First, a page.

Campus Author: Shirley Sahrmann

Movement System Impairment Syndromes of the Extremities, Cervical and Thoracic Spines

Shirley Sahrmann, PhD, first walked through the doors of Washington University’s Program in Physical Therapy (WUPT) in 1956. When she started, the program required two years of college and two years of physical therapy school with graduates earning a Bachelor of Science degree.

“Basically, we were medical cheerleaders,” says Sahrmann, professor of physical therapy, of neurology and of cell biology and physiology. “We would say, ‘Come on! You can do it!’ as we encouraged our patients to learn how to walk down the hall.”

Much has changed in the field over the last half century, and Sahrmann has been at the forefront. She was the first to propose that there is a movement system — a physiological system of the body that incorporates anything involved in movement.

Her latest textbook, Movement System Impairment Syndromes of the Extremities, Cervical and Thoracic Spines, published by Elsevier Mosby, teaches physical therapists to use the movement system to classify and categorize musculoskeletal pain problems, make accurate diagnoses and provide effective treatments.

Each chapter includes signs, tests and diagnoses for movement system syndromes as well as illustrations and photographs of various impairments. It also provides the basic anatomy and kinesiology needed to understand what is normal for those areas.

Heidi Prather, DO, associate professor and section chief of physical medicine and rehabilitation in orthopedic surgery, wrote the book’s foreward, and Sahrmann enlisted the help of 10 WUPT faculty members in writing the chapters.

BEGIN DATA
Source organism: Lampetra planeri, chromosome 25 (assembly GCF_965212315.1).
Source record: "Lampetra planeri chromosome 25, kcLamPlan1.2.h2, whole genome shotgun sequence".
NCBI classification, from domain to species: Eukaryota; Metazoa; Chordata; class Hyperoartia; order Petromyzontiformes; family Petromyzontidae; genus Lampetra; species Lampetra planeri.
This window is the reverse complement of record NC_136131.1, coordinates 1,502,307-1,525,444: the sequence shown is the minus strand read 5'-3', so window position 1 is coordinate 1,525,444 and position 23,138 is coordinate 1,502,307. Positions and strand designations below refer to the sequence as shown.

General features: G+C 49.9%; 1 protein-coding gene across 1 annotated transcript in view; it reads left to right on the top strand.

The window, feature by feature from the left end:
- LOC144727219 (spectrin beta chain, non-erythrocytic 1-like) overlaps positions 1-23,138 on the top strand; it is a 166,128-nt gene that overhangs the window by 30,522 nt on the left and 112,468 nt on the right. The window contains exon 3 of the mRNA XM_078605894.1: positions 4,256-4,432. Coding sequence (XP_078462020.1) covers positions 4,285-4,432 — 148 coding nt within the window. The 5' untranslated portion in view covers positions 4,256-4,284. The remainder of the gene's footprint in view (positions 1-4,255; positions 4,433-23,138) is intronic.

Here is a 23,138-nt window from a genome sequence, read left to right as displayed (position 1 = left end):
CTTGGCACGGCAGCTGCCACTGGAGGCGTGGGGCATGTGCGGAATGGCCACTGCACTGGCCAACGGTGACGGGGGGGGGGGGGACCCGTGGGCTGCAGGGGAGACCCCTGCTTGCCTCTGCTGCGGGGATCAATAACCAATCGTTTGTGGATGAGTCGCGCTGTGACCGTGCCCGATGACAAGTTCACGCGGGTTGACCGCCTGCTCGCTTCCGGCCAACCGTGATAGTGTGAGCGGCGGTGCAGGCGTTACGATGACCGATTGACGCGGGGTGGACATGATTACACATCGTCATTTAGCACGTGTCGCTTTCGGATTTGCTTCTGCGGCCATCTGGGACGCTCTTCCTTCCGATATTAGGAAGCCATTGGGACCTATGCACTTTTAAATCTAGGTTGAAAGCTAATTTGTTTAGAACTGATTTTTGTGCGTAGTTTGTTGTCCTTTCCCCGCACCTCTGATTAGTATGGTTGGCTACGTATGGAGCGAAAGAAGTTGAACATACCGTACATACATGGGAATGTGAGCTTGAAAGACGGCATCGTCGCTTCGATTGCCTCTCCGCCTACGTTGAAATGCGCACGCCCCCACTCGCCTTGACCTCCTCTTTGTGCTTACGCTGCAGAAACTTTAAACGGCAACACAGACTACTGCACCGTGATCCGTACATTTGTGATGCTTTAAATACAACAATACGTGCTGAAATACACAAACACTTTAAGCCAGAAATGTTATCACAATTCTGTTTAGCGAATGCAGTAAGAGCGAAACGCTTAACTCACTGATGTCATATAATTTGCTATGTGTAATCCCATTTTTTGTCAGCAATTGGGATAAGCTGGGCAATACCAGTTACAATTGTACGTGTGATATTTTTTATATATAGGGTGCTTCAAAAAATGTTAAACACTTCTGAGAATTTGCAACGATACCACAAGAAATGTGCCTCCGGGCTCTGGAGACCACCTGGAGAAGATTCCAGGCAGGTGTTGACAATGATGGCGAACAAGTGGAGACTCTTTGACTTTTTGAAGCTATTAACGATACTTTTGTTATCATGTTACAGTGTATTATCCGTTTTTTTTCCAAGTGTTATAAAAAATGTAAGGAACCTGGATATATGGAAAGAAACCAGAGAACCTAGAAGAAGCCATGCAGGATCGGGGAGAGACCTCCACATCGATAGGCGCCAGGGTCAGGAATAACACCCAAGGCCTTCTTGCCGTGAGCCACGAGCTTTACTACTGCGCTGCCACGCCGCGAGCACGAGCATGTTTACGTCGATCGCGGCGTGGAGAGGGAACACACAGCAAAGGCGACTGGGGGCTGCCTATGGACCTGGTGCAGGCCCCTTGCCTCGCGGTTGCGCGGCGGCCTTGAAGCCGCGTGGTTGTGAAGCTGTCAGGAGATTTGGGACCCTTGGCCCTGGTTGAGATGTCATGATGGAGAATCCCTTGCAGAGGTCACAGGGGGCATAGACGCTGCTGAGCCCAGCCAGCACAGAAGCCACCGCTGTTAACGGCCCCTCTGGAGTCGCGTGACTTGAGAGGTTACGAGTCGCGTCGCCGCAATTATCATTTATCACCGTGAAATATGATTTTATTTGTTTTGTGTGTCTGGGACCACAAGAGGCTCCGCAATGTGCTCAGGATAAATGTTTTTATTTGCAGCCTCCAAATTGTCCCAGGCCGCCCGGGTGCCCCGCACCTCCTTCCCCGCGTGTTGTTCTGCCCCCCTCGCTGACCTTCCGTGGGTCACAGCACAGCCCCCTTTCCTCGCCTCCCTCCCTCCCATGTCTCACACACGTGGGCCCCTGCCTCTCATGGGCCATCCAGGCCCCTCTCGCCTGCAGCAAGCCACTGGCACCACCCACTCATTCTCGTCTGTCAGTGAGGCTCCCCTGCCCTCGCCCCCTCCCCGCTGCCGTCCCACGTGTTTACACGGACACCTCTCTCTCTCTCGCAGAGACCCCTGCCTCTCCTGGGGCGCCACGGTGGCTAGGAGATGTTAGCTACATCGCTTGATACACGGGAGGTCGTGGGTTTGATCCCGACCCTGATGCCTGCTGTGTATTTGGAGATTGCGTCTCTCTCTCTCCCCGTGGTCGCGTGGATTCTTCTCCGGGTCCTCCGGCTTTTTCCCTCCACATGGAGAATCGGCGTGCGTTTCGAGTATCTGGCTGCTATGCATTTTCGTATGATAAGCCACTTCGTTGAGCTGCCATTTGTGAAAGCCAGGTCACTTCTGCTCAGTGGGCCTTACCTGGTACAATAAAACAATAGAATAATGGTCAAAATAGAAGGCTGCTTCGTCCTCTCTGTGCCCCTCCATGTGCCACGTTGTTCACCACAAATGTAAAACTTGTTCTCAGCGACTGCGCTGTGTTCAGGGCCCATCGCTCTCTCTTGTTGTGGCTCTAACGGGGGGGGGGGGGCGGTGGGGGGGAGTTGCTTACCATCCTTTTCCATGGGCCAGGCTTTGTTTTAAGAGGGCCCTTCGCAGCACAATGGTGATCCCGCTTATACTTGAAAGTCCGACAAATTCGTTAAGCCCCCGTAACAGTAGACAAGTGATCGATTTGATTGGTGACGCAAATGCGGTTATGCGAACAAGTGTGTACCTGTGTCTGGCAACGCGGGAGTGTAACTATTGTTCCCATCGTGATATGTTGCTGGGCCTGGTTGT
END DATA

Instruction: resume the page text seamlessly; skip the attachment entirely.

“This is why I’m smart,” she laughs. “We have all these super-bright people here that are doing things better than I ever could. So everybody wrote a chapter on the body area in which they’re an expert.”

The book also drives home the notion that musculoskeletal pain syndromes are lifestyle issues.

“When I was growing up, you simply ‘got’ diabetes or high blood pressure,” she says. “People think they just happen. So I hope that this book will educate physical therapists to work with patients to show them where the problems originate.”

Sahrmann wants people to understand that many musculoskeletal pain problems are preventable. Before there’s pain, physical therapists can identify underlying structural variations and movement faults, so they can advise clients the best way for them to sit, walk and otherwise move around based on the variations. They can also point out which activities are safe or unsafe.

The book is available at the Bernard Becker Medical Library, the School of Medicine Bookstore and

Sahrmann’s first textbook, Diagnosis and Treatment of Movement Impairment Syndromes, was published in 2000 and translated into seven languages.